What’s the Deal with Phosphorus?

Phosphorus Root (2)
Phosphorus in the Rhyzosphere

Phosphorus Is…

Phosphorus (P) is widely distributed in nature – but mostly in mineral forms that cannot be taken up by plants. Inorganic phosphate rock is the primary commercial source of P fertilizers. The annual demand for P for use in agriculture has been rising nearly twice as fast as the growth of the human population. The availability of rock phosphate is limited globally with the largest sources concentrated in China, Russia, Morocco, and USA. At the current rate of consumption, many scientists believe that a "peak phosphorus use" will occur within the next 30 years, and that global P reserves could be depleted in the next 100 years.

This Matters Because…

Phosphorus is an essential element for plant production and is very important in the development of new plant tissue. Phosphorus is a component of plant nucleic acids, which regulate protein synthesis. Phosphorus is also associated with energy transformations in the plant that promote root growth and budding, hastening plant maturity.

When Plants Aren’t Getting Enough…

Plants deficient in P are stunted in growth and often have an abnormal leaf color. When P is deficient, sugars can accumulate and cause anthocyanin pigments to develop, producing a reddish-purple color. Discoloration symptoms usually only persist when P availability is extremely deficient. However, severe phosphorus deficiency can occur without showing characteristic deficiencies symptoms – and plants typically respond well to moderate available P levels during active growth.

Phos Fertz …

Phosphorus is critical for maximizing plant growth and crop yields, but P fertilization is generally very inefficient. As much 70-90% of P applied to soils can become almost immediately unavailable for plant uptake because P readily transforms or sorbs to soil surfaces. As a result, limited P availability can constrain plant growth even in soils or other media that are heavily fertilized.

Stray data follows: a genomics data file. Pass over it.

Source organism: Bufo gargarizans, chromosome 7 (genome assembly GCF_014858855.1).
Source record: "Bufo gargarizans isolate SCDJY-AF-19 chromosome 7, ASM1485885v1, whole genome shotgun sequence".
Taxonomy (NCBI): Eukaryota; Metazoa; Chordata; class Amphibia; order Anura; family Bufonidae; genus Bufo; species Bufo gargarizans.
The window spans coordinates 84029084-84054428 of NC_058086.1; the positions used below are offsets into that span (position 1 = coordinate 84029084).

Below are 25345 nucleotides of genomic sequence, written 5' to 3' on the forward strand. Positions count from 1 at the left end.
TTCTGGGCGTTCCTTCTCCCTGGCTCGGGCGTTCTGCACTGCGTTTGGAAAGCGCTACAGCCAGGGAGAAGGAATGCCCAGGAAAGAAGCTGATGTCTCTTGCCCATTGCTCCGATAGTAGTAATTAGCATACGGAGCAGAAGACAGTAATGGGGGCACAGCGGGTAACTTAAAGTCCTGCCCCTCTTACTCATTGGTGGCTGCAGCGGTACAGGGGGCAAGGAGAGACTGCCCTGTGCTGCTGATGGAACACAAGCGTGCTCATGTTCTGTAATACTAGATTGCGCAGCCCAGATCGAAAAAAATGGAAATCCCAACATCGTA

Phos Fertz Future…

There is great potential to improve microbial P solubilization, but progress in developing microbial solutions has been historically limited to the identification of single strains through traditional outdated culturing techniques, despite strong demonstrated evidence that microbial consortia are required to maximize P solubilization rates.

The Benefits of Beneficial’s…

Soil bacteria are very important in nutrient cycling and are vital for promoting plant health. Generally, plant growth promotion and development stimulated by beneficial bacteria function in three different ways:
1) Facilitating the uptake of certain nutrients from the soil
2) Synthesizing particular compounds for the plants
3) Decreasing or preventing plant diseases

I Thought We Were Talking About Phosphorus…

Soil microbes play a critical role in solubilizing mineral P, which converts P to forms that plants can take up. This promotes healthy plant growth and enhances resistance to stress. Beneficial bacterial are able to naturally retain more nitrogen, phosphorus, and other micro-nutrients in the plant – root system, thus enhancing release of the nutrients for plant uptake.

Wrap It Up…

Phosphorus and beneficial bacteria are important, really really important to your overall plant growth and vigor. To sustain big yields, make sure your plants are able to uptake plenty of Phosphorus. Check out why we love MAMMOTH P™ to get this job done.